The thrust of the allegation is that Epstein used his connections to get a favourable plea deal, and the Government kept the alleged victims in the dark to avoid negative publicity involving a number of high profile individuals.
The two additional parties claimed that their involvement would assist in responding to defences raised by the Government, and to outstanding discovery disputes.
It should be made clear at this juncture that the individuals named in this Motion deny the allegations. Alan Dershowitz in is pursuing the parties for defamation and perjury. He was also never identified by the US Government as being a potential co-conspirator.
What did the Court Decide?
District Judge Marra’s Order denies the application to join the parties, and that portions of their motion be stricken from the record, primarily those setting out the allegations of abuse.
He ruled that the motion ‘consists of relatively little argumentation regarding why the Court should permit them to join in this action‘. The ‘lurid details‘ contained in the motion were ‘immaterial and impertinent to this central claim (i.e. that they were known victims of Mr Epstein and the Government owed them CVRA duties), especially considering that these details involve non-parties who are not related to the respondent Government.‘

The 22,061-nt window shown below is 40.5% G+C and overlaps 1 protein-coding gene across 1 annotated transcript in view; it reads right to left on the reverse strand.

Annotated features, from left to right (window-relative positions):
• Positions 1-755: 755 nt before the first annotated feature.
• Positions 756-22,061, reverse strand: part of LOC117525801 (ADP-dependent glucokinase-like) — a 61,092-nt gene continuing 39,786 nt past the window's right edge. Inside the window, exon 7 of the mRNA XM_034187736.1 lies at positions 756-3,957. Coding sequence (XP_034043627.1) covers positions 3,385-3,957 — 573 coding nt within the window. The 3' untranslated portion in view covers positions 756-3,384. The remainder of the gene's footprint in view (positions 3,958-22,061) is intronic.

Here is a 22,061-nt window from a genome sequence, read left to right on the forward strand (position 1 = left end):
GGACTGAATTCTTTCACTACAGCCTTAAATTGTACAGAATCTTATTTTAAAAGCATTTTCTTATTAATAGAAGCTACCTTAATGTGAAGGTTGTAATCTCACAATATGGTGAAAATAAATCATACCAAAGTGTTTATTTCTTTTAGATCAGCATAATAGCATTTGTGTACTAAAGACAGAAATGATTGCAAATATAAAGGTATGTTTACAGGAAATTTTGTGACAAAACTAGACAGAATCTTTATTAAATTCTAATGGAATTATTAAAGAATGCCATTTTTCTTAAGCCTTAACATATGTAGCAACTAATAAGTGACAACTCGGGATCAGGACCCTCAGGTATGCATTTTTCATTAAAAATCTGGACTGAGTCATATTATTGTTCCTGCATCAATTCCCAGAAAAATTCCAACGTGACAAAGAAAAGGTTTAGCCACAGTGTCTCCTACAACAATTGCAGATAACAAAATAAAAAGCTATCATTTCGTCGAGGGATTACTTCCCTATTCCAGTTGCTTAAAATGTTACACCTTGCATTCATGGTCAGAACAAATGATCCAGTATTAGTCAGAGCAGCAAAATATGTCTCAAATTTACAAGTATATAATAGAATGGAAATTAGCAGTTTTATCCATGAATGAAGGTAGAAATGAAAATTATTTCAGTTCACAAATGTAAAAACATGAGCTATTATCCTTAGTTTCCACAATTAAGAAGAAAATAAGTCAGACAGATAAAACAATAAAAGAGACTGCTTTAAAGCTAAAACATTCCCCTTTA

The crux was that this is not a case against Epstein, or the other named individuals. It is a case against the US Government, arguing that they failed to comply with their CVRA obligations in reaching the non-prosecution agreement. These additional details were not relevant to the merits of that case.
The Judge further ruled that the two parties would not be allowed to join the action. He concluded that their addition as parties was ‘entirely unnecessary‘. They would still able to get evidence, but the addition of them as parties would not materially advance matters. Especially as Judge Marra found that their own submissions, with their repeated reference to the similarity of the new and existing Plaintiffs’ cases, did not add anything material. Particularly as the original claim was not simply about the rights of the named Plaintiffs, but also ‘the rights of other similarly-situated victims‘.